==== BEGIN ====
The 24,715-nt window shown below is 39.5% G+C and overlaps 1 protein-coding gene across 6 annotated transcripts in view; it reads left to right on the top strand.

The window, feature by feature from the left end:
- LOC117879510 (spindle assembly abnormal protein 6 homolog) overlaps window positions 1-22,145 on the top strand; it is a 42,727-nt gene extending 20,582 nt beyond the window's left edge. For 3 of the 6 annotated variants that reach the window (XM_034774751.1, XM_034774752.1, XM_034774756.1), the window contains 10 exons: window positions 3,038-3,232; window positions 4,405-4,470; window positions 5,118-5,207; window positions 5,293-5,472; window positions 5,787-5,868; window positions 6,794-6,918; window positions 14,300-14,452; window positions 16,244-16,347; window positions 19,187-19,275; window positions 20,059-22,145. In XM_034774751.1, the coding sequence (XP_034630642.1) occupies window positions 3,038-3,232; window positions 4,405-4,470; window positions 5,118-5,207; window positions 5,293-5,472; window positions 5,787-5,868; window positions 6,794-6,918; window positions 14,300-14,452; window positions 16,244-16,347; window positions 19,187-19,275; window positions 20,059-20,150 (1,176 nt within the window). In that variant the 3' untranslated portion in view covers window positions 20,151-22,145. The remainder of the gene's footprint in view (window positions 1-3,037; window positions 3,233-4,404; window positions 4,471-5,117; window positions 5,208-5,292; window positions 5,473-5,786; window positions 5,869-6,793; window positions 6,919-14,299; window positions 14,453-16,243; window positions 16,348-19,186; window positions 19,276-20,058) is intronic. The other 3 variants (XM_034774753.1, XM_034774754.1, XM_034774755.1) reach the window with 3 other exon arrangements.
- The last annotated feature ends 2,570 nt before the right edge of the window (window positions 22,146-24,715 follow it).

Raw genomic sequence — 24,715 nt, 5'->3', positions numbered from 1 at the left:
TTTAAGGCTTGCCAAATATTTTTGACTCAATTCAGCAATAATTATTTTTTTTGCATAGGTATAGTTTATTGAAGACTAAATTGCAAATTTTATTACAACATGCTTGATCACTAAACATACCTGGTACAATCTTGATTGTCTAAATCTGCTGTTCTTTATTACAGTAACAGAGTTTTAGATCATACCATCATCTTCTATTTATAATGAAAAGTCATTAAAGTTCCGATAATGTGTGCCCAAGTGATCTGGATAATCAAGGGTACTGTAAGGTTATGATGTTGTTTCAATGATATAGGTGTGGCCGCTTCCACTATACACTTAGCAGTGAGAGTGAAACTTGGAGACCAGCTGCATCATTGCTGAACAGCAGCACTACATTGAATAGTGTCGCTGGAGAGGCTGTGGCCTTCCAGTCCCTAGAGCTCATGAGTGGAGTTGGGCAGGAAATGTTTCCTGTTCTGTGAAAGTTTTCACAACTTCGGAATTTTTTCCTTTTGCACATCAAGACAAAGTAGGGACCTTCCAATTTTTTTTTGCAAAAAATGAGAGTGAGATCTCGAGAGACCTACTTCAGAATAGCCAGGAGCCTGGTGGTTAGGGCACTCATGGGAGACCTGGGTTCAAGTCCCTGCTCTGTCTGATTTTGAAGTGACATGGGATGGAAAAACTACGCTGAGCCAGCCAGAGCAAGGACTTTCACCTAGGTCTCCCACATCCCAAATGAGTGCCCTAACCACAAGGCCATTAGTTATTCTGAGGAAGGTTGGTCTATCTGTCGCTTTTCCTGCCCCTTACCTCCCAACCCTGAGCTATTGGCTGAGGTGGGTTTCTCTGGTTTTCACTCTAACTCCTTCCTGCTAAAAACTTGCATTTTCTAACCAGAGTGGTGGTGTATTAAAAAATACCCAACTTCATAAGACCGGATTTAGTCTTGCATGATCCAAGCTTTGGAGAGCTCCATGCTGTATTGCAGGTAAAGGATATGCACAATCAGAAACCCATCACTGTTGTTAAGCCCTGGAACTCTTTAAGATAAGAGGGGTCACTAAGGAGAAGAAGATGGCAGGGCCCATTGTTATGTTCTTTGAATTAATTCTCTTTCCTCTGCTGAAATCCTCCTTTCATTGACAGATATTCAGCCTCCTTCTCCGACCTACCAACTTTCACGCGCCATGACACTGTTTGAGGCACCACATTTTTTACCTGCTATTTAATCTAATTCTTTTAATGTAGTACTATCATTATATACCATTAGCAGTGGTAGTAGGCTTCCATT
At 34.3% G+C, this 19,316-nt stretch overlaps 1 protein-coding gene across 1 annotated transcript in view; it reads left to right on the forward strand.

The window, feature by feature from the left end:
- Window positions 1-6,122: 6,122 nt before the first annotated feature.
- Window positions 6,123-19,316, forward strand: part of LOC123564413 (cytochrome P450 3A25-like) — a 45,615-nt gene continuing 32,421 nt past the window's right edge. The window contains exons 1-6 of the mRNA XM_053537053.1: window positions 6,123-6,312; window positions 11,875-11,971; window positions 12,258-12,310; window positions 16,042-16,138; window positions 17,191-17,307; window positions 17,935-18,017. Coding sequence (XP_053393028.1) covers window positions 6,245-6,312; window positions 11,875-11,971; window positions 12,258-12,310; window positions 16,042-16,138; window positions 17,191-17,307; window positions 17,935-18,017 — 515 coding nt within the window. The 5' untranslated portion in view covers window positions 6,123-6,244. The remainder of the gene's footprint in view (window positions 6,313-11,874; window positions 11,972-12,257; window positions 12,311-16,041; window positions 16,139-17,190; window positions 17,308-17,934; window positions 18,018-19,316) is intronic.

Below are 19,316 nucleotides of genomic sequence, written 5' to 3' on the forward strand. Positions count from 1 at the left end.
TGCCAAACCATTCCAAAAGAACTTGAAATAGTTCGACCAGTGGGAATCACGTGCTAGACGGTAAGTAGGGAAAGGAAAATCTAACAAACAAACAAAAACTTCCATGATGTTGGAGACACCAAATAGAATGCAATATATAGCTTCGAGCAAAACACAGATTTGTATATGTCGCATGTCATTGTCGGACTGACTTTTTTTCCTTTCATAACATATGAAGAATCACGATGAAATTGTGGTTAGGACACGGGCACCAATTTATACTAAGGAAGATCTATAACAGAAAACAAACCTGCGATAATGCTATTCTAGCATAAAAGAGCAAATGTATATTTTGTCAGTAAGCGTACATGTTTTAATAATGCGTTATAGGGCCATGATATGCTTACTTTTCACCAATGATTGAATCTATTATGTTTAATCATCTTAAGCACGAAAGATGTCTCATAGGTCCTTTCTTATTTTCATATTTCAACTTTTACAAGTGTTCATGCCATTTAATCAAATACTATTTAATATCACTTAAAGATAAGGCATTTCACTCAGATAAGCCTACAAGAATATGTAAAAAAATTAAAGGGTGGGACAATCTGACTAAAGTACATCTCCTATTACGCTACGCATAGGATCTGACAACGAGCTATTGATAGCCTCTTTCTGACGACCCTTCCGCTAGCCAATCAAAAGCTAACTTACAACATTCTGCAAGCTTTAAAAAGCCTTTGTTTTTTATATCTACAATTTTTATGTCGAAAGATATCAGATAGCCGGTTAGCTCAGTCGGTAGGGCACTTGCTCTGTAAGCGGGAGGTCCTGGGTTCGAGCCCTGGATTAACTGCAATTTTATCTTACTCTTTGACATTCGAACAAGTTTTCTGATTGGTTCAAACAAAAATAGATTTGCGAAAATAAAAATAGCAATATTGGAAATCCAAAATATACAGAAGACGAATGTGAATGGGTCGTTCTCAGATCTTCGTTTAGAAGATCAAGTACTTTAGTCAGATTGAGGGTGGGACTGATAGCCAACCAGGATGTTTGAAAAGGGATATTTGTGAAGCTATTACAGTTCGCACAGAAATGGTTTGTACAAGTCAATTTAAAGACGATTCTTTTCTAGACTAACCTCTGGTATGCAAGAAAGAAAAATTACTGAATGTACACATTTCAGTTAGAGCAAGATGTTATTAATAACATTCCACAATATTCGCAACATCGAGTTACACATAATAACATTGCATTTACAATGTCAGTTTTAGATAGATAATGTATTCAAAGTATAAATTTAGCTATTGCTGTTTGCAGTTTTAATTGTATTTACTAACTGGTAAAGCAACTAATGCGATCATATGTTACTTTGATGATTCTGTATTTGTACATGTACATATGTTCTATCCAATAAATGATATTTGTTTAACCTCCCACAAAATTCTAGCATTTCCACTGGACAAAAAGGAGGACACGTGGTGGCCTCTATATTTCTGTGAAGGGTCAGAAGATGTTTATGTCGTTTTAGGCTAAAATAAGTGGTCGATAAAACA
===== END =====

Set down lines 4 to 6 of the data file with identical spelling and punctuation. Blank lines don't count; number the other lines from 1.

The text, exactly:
- The last annotated feature ends 2,570 nt before the right edge of the window (window positions 22,146-24,715 follow it).

Raw genomic sequence — 24,715 nt, 5'->3', positions numbered from 1 at the left:
TTTAAGGCTTGCCAAATATTTTTGACTCAATTCAGCAATAATTATTTTTTTTGCATAGGTATAGTTTATTGAAGACTAAATTGCAAATTTTATTACAACATGCTTGATCACTAAACATACCTGGTACAATCTTGATTGTCTAAATCTGCTGTTCTTTATTACAGTAACAGAGTTTTAGATCATACCATCATCTTCTATTTATAATGAAAAGTCATTAAAGTTCCGATAATGTGTGCCCAAGTGATCTGGATAATCAAGGGTACTGTAAGGTTATGATGTTGTTTCAATGATATAGGTGTGGCCGCTTCCACTATACACTTAGCAGTGAGAGTGAAACTTGGAGACCAGCTGCATCATTGCTGAACAGCAGCACTACATTGAATAGTGTCGCTGGAGAGGCTGTGGCCTTCCAGTCCCTAGAGCTCATGAGTGGAGTTGGGCAGGAAATGTTTCCTGTTCTGTGAAAGTTTTCACAACTTCGGAATTTTTTCCTTTTGCACATCAAGACAAAGTAGGGACCTTCCAATTTTTTTTTGCAAAAAATGAGAGTGAGATCTCGAGAGACCTACTTCAGAATAGCCAGGAGCCTGGTGGTTAGGGCACTCATGGGAGACCTGGGTTCAAGTCCCTGCTCTGTCTGATTTTGAAGTGACATGGGATGGAAAAACTACGCTGAGCCAGCCAGAGCAAGGACTTTCACCTAGGTCTCCCACATCCCAAATGAGTGCCCTAACCACAAGGCCATTAGTTATTCTGAGGAAGGTTGGTCTATCTGTCGCTTTTCCTGCCCCTTACCTCCCAACCCTGAGCTATTGGCTGAGGTGGGTTTCTCTGGTTTTCACTCTAACTCCTTCCTGCTAAAAACTTGCATTTTCTAACCAGAGTGGTGGTGTATTAAAAAATACCCAACTTCATAAGACCGGATTTAGTCTTGCATGATCCAAGCTTTGGAGAGCTCCATGCTGTATTGCAGGTAAAGGATATGCACAATCAGAAACCCATCACTGTTGTTAAGCCCTGGAACTCTTTAAGATAAGAGGGGTCACTAAGGAGAAGAAGATGGCAGGGCCCATTGTTATGTTCTTTGAATTAATTCTCTTTCCTCTGCTGAAATCCTCCTTTCATTGACAGATATTCAGCCTCCTTCTCCGACCTACCAACTTTCACGCGCCATGACACTGTTTGAGGCACCACATTTTTTACCTGCTATTTAATCTAATTCTTTTAATGTAGTACTATCATTATATACCATTAGCAGTGGTAGTAGGCTTCCATT